citizenrod bad design art painting display gallery case
citizenrod bad design art painting display gallery case

Art is whatever you want it to be, a saying that has always resonated with me personally, and yes, art may be what you can’t see sometimes too, but I’m pretty sure that was not the intention here.

In approaching the artworks above, encased in their acrylic cases, it soon becomes apparent we are in the presence of bad design.

citizenrod bad design art painting display gallery case lights reflection

Forget the amazing art pieces and forget the amazing architecture, the bad design is in the exhibition, or display, design (you do realise you need a degree for these positions.. makes you wonder).

So what’s the problem?

Simple, you can’t see the artworks.

Thanks to the reflection from the amazing glass ceiling allowing the beautiful natural sunlight to illuminate the gallery, and the badly designed acrylic case, with its 100% horizontal flat top, all you see is the reflection of the ceiling. Nice job.

Here you can see what I mean (circled in red). Not so bad from a distance. But these particular artworks require the viewer to get in close and personal to appreciate them.

citizenrod bad design display art case painting

And as you do so, this is what you’re met with…

citizenrod bad design display gallery case lights painting

and this…

citizenrod bad design display gallery case lights reflection

The was no real angle at which I could stand that enabled me to view these pieces close up. Poor Tom Roberts, Charles Conder, and Arthur Streeton, your work is on display for no one to see.

The most fundamental rule in design, is to put yourself in the shoes of the person you are designing for. Empathy.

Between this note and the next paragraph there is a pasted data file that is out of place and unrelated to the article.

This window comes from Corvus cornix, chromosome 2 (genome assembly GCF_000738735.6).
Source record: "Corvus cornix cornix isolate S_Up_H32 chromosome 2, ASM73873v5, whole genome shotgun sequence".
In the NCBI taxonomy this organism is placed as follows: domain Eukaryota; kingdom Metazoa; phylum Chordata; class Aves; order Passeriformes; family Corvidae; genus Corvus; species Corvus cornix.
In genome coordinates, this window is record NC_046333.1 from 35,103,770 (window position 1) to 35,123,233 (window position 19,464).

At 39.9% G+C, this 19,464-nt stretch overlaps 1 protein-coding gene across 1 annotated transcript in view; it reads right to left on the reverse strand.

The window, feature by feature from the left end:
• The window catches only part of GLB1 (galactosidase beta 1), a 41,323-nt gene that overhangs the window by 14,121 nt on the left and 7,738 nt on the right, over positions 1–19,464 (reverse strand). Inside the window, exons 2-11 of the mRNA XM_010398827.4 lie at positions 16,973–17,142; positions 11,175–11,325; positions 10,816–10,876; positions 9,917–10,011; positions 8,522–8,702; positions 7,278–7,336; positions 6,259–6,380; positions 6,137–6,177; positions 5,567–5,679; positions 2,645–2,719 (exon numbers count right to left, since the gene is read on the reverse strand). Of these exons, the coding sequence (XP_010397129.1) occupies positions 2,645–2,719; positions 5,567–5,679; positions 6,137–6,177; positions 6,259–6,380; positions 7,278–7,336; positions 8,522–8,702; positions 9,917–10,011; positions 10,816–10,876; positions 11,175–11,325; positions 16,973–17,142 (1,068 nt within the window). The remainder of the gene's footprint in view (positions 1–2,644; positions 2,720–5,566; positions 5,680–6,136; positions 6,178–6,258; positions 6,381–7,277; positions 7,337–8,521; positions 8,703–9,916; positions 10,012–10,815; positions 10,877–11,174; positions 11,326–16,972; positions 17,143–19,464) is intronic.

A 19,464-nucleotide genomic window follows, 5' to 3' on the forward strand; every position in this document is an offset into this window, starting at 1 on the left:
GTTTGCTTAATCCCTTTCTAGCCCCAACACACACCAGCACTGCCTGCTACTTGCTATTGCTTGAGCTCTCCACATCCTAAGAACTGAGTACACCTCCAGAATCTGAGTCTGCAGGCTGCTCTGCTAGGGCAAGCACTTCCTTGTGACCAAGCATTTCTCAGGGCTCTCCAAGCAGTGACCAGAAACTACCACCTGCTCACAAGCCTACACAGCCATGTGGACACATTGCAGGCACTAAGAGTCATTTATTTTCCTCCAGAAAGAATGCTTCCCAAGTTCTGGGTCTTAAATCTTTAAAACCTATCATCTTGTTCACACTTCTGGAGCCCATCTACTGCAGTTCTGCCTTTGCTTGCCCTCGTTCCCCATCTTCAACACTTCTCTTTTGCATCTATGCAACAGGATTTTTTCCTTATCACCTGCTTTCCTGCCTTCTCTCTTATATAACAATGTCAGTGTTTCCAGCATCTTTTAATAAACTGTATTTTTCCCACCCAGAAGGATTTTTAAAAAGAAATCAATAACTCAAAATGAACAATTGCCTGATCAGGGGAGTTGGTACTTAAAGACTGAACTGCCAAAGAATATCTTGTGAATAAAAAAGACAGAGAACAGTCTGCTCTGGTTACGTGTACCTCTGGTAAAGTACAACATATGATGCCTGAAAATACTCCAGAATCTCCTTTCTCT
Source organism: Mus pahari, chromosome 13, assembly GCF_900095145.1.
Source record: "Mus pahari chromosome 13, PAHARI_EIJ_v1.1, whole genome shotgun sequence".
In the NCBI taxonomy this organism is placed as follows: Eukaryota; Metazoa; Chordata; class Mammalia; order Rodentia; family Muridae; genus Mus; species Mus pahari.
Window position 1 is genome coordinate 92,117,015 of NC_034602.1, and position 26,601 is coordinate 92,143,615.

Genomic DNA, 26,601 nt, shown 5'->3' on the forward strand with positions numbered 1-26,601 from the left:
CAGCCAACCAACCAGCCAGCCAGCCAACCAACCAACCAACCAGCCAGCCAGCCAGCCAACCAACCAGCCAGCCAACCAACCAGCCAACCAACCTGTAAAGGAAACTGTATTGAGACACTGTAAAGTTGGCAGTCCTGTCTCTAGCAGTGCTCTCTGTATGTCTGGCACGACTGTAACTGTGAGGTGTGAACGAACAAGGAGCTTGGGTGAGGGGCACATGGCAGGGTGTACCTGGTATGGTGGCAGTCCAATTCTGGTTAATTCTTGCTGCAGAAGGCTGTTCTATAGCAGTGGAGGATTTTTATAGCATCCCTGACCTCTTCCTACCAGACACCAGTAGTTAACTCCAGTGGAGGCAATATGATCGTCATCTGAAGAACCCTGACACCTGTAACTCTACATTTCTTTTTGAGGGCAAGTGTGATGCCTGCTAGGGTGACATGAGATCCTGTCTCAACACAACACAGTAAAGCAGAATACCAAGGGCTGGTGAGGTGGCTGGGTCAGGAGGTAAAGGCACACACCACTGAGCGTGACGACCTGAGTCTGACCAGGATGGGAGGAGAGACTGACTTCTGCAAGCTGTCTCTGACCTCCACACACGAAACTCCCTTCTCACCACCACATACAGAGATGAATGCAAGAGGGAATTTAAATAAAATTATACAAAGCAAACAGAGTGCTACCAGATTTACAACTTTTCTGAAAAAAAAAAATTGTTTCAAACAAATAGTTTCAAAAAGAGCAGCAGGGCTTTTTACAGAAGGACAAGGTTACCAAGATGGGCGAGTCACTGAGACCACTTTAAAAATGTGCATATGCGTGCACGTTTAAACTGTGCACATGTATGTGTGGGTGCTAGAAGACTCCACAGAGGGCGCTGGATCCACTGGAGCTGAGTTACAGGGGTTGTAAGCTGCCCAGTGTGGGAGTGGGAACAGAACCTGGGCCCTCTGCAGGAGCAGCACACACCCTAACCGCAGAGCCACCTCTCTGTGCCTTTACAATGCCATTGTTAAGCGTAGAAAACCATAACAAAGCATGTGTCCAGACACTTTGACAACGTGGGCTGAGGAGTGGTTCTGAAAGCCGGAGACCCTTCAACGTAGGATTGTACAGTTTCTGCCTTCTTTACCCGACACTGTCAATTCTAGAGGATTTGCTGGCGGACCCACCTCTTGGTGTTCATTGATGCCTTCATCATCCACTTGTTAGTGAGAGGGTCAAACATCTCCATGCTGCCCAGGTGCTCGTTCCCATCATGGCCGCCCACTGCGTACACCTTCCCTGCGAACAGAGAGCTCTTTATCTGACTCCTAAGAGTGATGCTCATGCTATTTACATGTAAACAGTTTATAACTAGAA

So what has happened here? I can think of two reasons why this has occurred.

  1. The exhibition designer, is not a designer, or a poor one, and hence does not have a grasp of the fundamentals.
  2. The exhibition designer assembled this exhibition after-hours when the gallery was closed, which is most likely, and hence it was night time, with no great big illuminating glorious sun shinning through the glass ceiling. In which case the reflection would not have been as overwhelming as in the day, and would not have been flagged as an issue.

But, here in lies the fundamental rule. Who are you designing for? At what hours does that user walk through the gallery? Are you fully assessing the experience you are creating with that which you hope to achieve?

If the exhibition designer had simply put himself/herself in the shoes of the user, the gallery visitor, they would have walked through the next day, during normal gallery visiting hours, and they would have noticed the issue with their display.

They could have rectified it, and I wouldn’t be blogging about it, hahaha.

Walk in your intended audience’s shoes…nuff said

Citizenrod art design think

Citizenrod | art | design | think

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